The owner of the second largest petroleum refinery in the United States has agreed to pay a $5.375 million civil penalty and spend more than $700 million on upgraded pollution controls and monitoring to settle several alleged Clean Air Act (CAA) violations at its facility in the Virgin Islands.United States v. HOVENSA L.L.C., No. 11-00006 (D. Virgin Is. lodged 1/26/11).

The proposed consent decree would require the company to install updated pollution controls for emissions of nitrogen oxides, sulfur dioxide, particulate matter, and carbon monoxide at its refinery in St. Croix. It would also require the company to increase pollution monitoring, comply with emissions limits for flares and reduce fugitive emissions of benzene. In addition to the civil penalty and pollution-control expenses, the company agreed to spend $4.875 million on environmental improvement projects in the Virgin Islands.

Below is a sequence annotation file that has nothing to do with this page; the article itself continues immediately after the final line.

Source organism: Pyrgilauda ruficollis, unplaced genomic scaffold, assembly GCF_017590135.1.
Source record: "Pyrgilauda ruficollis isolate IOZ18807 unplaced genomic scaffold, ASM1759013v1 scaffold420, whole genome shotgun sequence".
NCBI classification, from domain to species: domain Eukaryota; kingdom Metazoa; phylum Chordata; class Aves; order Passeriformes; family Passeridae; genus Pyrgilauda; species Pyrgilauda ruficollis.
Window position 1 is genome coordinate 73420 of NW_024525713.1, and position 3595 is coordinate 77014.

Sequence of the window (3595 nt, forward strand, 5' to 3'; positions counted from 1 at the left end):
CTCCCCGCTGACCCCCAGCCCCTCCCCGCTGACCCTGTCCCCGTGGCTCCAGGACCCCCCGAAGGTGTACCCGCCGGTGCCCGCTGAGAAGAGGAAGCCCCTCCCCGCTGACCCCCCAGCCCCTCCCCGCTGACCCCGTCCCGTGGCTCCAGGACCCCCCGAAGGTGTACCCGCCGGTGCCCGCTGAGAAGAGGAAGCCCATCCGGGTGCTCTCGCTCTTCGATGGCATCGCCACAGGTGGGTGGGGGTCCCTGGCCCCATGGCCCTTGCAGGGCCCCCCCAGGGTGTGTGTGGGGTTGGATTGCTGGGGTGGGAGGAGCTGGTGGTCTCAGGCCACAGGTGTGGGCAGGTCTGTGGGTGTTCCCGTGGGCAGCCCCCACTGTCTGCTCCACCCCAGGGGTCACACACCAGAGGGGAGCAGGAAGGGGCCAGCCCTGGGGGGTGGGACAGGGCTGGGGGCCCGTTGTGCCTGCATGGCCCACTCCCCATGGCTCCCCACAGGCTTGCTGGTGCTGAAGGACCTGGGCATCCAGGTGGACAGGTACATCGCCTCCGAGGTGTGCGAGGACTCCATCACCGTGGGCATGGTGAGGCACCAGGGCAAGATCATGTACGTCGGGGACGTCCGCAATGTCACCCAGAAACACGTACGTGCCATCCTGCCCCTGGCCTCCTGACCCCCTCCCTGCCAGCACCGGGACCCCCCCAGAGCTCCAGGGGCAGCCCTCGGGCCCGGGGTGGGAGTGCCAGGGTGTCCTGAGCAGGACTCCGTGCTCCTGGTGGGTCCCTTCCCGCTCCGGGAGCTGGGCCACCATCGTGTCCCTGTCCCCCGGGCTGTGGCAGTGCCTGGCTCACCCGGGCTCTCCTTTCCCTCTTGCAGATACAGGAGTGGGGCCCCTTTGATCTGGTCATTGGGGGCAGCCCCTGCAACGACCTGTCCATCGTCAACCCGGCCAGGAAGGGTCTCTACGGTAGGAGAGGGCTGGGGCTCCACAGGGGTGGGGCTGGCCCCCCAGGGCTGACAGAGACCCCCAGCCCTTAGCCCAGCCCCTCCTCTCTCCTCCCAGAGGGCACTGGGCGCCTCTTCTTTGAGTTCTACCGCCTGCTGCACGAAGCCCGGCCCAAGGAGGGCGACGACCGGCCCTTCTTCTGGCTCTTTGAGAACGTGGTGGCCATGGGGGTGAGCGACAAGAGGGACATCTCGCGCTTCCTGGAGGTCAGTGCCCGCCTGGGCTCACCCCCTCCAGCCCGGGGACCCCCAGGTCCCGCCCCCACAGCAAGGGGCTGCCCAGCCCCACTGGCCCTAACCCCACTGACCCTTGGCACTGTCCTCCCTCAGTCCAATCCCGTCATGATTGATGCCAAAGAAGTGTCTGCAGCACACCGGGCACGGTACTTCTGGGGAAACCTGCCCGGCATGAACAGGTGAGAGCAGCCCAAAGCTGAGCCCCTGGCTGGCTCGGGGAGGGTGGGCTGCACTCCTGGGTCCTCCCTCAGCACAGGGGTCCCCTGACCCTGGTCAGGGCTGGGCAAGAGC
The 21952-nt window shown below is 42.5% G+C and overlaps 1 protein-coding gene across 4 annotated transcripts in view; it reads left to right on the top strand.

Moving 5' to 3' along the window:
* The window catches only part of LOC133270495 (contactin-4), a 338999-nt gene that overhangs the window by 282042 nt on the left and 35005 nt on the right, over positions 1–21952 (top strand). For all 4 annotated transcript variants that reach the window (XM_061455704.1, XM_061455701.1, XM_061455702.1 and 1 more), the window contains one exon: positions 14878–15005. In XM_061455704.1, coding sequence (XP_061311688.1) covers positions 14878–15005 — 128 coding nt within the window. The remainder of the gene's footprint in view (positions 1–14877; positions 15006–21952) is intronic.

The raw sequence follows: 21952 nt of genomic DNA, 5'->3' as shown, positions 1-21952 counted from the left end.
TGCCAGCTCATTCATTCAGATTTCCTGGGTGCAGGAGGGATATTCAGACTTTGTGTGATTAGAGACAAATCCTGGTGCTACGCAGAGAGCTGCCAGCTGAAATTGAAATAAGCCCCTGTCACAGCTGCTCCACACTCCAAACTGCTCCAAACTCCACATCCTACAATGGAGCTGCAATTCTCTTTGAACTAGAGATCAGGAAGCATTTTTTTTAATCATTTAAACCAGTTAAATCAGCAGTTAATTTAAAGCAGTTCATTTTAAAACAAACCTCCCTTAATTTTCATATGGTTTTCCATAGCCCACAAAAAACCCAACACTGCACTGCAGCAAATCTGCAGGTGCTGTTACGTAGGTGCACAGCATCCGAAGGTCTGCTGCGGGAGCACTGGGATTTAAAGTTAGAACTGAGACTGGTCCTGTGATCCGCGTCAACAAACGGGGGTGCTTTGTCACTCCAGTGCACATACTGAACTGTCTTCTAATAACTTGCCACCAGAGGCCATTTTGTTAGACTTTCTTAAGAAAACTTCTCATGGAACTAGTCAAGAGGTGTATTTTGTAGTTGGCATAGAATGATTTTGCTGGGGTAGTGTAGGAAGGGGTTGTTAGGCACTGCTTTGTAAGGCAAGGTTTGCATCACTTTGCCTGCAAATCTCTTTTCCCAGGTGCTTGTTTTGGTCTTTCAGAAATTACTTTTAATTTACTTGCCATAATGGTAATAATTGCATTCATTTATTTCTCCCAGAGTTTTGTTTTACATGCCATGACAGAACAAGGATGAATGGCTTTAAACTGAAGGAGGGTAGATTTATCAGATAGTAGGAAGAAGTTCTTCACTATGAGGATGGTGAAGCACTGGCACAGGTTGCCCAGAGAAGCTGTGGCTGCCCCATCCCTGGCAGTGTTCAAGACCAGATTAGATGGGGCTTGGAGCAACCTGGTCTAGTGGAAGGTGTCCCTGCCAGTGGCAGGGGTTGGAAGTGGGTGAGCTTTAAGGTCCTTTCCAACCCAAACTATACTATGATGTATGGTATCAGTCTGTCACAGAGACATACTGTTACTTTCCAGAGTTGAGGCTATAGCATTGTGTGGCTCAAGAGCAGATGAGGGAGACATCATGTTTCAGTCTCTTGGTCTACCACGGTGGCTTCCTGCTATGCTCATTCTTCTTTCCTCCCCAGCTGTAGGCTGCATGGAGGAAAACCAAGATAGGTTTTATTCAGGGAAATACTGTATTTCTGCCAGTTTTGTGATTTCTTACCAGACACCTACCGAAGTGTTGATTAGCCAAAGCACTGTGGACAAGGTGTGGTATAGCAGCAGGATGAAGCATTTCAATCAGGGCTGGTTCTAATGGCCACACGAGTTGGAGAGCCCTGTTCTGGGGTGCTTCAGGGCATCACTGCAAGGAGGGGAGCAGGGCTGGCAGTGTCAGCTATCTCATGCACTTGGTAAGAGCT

In a civil complaint filed with the proposed consent decree, the government alleged that the company violated the CAA’s prevention of significant deterioration requirements when it modified its fluid catalytic cracking unit catalyst regenerator, process heaters and boilers without obtaining the necessary permits. The complaint also alleges that the refinery violated the new source performance standards for sulfur recovery plants, fuel gas combustion devices and fluid catalytic cracking unit regenerators, along with other CAA violations. The proposed consent decree is subject to a 30-day comment period and court approval.